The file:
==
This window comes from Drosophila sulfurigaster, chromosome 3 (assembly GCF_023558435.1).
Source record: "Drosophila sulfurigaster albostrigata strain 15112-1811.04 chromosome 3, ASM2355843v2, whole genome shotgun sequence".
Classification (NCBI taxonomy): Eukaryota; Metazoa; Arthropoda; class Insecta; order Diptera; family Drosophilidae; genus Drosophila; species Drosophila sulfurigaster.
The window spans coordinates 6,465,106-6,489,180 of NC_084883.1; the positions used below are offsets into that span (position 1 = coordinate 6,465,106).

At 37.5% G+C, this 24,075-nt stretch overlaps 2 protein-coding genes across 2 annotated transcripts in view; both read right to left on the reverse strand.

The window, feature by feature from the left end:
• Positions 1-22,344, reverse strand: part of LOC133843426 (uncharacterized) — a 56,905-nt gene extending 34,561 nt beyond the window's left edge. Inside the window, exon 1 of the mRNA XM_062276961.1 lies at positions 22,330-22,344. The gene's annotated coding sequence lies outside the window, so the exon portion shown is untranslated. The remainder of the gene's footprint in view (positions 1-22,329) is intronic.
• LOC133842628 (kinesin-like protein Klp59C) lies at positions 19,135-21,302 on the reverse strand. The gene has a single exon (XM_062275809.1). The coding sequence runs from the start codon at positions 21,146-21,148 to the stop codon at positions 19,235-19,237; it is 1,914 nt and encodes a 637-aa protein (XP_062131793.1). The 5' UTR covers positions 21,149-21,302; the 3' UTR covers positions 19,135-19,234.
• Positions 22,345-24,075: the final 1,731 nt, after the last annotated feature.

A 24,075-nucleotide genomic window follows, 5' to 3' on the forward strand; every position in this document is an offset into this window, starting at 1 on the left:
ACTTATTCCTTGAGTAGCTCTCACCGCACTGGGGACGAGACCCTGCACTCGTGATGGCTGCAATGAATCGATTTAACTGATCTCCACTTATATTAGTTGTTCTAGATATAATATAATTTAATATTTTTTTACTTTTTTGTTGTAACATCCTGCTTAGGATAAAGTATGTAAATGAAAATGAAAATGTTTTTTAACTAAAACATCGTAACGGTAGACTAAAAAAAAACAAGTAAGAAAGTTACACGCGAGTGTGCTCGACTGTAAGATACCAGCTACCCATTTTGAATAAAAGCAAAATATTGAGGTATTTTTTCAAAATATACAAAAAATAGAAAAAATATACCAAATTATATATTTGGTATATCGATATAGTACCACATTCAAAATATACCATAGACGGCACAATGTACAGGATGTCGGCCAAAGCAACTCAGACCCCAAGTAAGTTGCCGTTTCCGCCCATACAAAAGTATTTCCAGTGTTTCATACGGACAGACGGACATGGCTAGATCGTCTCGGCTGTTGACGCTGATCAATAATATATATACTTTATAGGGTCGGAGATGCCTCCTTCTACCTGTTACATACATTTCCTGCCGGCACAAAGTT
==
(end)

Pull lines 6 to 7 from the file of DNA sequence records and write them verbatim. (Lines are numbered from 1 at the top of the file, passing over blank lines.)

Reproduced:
The window, feature by feature from the left end:
• Positions 1-22,344, reverse strand: part of LOC133843426 (uncharacterized) — a 56,905-nt gene extending 34,561 nt beyond the window's left edge. Inside the window, exon 1 of the mRNA XM_062276961.1 lies at positions 22,330-22,344. The gene's annotated coding sequence lies outside the window, so the exon portion shown is untranslated. The remainder of the gene's footprint in view (positions 1-22,329) is intronic.